The frame rate is fixed at 30fps in this game as this is the rate at which all events are synchronized during networked play. We disabled this limit in the game console for the sake of comparing the cards. The game’s built-in benchmarking options do not provide information about the bottom speed, so there is no such info in the diagrams.
The GeForce GTX 295 is somewhat slower than the GeForce GTX 280 SLI tandem in this test, too. We can explain this by its lower memory bandwidth whereas the game uses large high-resolution textures. Anyway, it is ahead of the Radeon HD 4870 X2. The gap is as large as 22% at 2560x1600.
Nvidia’s cards fail, however, when we try to enable extremely high levels of antialiasing. And they fail in OpenGL games where Nvidia’s solutions have always been strong. At a resolution of 1280x1024 the overall picture is similar to what we have with ordinary 4x MSAA, but ATI’s cards go ahead in the higher display modes. We can’t explain the odd behavior of the GeForce GTX 295 by the lack of graphics memory because its results are almost identical to those of the GeForce GTX 280 SLI tandem. As for image quality, you cannot see any difference at resolutions higher than 1680x1050, so there is in fact no good reason for enabling the extreme antialiasing modes.
The GeForce GTX 295 behaves predictably in this test. Its performance is about as high as that of the GeForce GTX 260 Core 216 SLI configuration and somewhat lower than that of the GeForce GTX 280 SLI. It enjoys a 12-15% advantage over the Radeon HD 4870 X2.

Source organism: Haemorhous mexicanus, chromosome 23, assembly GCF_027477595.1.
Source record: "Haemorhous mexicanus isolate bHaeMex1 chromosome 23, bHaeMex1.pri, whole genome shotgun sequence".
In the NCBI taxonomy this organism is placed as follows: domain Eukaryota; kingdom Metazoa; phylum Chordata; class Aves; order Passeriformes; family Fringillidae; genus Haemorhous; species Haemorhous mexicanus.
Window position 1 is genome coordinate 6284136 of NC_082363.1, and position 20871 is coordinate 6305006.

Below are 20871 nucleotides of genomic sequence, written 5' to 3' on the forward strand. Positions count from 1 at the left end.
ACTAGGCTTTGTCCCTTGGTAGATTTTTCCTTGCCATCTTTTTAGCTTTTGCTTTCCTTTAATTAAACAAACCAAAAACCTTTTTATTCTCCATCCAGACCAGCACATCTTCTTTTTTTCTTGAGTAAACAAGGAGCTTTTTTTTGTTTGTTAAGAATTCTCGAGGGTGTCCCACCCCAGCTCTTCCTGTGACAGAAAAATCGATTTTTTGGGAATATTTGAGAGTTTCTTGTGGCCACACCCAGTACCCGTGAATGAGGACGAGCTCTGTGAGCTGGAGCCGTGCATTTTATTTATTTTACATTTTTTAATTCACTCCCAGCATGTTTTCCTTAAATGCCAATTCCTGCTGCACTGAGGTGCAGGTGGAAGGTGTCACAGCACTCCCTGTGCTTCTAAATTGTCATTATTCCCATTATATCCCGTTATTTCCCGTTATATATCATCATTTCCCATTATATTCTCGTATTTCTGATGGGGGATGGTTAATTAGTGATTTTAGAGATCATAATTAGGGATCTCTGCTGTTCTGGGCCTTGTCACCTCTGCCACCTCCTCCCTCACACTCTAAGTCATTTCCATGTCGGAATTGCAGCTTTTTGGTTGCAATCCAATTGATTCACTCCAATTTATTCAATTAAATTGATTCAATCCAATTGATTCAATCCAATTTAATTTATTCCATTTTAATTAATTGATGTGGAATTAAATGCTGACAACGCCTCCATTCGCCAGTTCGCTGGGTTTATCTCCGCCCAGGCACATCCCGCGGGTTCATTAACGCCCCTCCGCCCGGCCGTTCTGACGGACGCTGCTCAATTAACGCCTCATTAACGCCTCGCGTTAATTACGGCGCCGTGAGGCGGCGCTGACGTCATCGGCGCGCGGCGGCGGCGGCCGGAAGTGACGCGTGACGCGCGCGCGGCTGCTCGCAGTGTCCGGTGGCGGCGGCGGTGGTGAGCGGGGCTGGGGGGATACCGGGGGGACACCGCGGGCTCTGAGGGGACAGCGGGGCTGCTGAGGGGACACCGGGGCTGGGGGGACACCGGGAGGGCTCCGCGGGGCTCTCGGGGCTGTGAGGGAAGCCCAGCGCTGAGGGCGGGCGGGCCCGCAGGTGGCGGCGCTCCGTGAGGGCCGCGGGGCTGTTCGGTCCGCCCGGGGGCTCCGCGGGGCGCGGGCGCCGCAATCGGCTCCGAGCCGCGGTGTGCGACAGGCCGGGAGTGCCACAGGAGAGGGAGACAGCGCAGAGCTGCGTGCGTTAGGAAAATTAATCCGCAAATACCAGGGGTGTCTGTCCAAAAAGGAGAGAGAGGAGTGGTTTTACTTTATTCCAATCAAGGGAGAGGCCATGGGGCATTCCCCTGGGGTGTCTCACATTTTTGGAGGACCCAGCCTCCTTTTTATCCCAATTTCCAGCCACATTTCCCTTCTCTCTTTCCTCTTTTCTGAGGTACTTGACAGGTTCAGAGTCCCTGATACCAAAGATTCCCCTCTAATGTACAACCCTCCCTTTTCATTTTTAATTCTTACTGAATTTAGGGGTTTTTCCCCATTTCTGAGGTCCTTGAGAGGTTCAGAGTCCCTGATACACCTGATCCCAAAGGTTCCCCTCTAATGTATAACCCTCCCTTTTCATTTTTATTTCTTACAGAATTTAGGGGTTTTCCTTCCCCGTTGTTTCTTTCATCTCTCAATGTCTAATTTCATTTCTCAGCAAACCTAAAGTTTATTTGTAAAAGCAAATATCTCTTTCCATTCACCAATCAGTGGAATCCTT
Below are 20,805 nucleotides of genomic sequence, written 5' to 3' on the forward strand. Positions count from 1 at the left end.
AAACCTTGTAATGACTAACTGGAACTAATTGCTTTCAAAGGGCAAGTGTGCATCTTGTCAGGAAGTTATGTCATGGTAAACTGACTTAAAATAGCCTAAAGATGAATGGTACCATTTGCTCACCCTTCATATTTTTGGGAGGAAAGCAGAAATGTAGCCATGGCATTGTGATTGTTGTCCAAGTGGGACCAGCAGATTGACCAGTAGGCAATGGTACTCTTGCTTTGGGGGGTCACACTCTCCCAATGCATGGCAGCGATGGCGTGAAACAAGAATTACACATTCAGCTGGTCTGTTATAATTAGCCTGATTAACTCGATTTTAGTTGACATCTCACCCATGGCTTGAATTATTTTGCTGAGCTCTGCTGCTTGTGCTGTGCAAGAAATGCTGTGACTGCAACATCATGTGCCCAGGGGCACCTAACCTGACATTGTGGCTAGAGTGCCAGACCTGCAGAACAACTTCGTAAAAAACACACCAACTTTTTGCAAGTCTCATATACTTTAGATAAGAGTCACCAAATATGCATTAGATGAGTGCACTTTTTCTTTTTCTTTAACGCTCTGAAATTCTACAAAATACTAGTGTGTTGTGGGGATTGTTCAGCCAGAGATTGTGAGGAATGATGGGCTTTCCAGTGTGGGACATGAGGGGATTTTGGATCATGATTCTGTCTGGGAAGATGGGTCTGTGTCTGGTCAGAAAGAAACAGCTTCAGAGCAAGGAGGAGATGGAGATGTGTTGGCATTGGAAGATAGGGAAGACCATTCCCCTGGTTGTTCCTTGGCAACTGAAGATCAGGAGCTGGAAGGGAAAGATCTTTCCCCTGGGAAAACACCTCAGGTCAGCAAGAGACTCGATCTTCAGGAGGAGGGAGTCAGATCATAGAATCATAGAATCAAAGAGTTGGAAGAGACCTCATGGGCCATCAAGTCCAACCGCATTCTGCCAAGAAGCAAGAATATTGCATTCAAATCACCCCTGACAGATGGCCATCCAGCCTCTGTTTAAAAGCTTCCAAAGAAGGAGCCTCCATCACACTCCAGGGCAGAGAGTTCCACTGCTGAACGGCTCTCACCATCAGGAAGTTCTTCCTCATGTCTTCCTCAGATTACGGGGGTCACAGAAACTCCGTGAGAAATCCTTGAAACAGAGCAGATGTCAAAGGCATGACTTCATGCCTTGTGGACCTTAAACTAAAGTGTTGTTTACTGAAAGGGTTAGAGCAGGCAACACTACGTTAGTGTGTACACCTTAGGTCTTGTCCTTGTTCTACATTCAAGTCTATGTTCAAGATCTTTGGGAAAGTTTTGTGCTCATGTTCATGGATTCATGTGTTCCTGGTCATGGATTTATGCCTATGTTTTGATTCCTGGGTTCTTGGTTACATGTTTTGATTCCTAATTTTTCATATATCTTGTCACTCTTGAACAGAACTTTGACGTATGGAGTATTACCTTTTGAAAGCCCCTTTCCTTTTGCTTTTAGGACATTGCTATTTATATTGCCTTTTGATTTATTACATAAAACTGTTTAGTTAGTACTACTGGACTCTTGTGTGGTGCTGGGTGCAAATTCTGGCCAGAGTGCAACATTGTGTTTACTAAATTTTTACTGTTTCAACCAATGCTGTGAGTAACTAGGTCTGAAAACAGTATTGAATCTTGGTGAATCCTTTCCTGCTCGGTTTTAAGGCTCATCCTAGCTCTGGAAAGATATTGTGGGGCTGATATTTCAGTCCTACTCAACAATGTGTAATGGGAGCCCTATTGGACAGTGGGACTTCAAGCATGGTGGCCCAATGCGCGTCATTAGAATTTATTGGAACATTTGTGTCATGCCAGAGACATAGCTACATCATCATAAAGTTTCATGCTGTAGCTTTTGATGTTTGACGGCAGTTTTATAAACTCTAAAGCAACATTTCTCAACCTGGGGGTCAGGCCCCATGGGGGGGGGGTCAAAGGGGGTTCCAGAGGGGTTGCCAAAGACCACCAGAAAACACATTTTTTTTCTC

The frame rates do not drop below playable level when we enable extreme antialiasing modes, but the bottom speeds are affected. The resolution of 2560x1600 becomes unplayable.
Nvidia GeForce GTX 295
ATI Radeon HD 4870 X2
As is the case with Call of Duty: World at War, the screenshots do not show any significant image quality improvements. There is a difference but you have to search for it with special tools like The Compressonator. It cannot be spotted in a dynamic game. This is another argument to support the point that the extreme antialiasing modes the GPU developers put so much emphasis on are more of a marketing trick rather than a real means of improving image quality in practical applications.
The game runs on the Source engine and has an integrated benchmark, but the latter does not report the bottom speed information.
Using the Source engine, the game has modest system requirements and every tested card ensures a comfortable speed at resolutions up to 2560x1600 inclusive. The single GeForce GTX 280 is the only card to fall behind. Note that the pre-overclocked frequencies of the GeForce GTX 295+ help it overtake the GeForce GTX 280 SLI tandem.